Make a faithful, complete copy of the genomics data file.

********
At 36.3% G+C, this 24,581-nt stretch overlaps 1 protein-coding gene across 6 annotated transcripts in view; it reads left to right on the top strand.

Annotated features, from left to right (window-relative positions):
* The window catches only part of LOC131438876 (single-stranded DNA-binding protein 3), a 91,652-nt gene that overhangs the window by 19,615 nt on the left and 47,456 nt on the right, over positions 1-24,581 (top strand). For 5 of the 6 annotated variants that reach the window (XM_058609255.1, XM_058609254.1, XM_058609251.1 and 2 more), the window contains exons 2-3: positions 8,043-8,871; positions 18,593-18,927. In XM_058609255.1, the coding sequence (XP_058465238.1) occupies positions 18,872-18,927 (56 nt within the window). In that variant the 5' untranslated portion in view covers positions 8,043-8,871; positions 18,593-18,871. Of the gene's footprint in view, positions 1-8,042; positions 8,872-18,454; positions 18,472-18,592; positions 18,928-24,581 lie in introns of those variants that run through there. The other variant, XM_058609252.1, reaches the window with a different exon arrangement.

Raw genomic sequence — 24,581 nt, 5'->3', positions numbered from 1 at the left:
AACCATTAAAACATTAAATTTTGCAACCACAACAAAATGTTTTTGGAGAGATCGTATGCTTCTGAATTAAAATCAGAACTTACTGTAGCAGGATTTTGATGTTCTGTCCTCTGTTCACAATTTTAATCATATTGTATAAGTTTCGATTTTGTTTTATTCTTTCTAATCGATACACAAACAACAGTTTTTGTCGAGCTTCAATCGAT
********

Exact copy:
At 36.3% G+C, this 24,581-nt stretch overlaps 1 protein-coding gene across 6 annotated transcripts in view; it reads left to right on the top strand.

Annotated features, from left to right (window-relative positions):
* The window catches only part of LOC131438876 (single-stranded DNA-binding protein 3), a 91,652-nt gene that overhangs the window by 19,615 nt on the left and 47,456 nt on the right, over positions 1-24,581 (top strand). For 5 of the 6 annotated variants that reach the window (XM_058609255.1, XM_058609254.1, XM_058609251.1 and 2 more), the window contains exons 2-3: positions 8,043-8,871; positions 18,593-18,927. In XM_058609255.1, the coding sequence (XP_058465238.1) occupies positions 18,872-18,927 (56 nt within the window). In that variant the 5' untranslated portion in view covers positions 8,043-8,871; positions 18,593-18,871. Of the gene's footprint in view, positions 1-8,042; positions 8,872-18,454; positions 18,472-18,592; positions 18,928-24,581 lie in introns of those variants that run through there. The other variant, XM_058609252.1, reaches the window with a different exon arrangement.

Raw genomic sequence — 24,581 nt, 5'->3', positions numbered from 1 at the left:
AACCATTAAAACATTAAATTTTGCAACCACAACAAAATGTTTTTGGAGAGATCGTATGCTTCTGAATTAAAATCAGAACTTACTGTAGCAGGATTTTGATGTTCTGTCCTCTGTTCACAATTTTAATCATATTGTATAAGTTTCGATTTTGTTTTATTCTTTCTAATCGATACACAAACAACAGTTTTTGTCGAGCTTCAATCGAT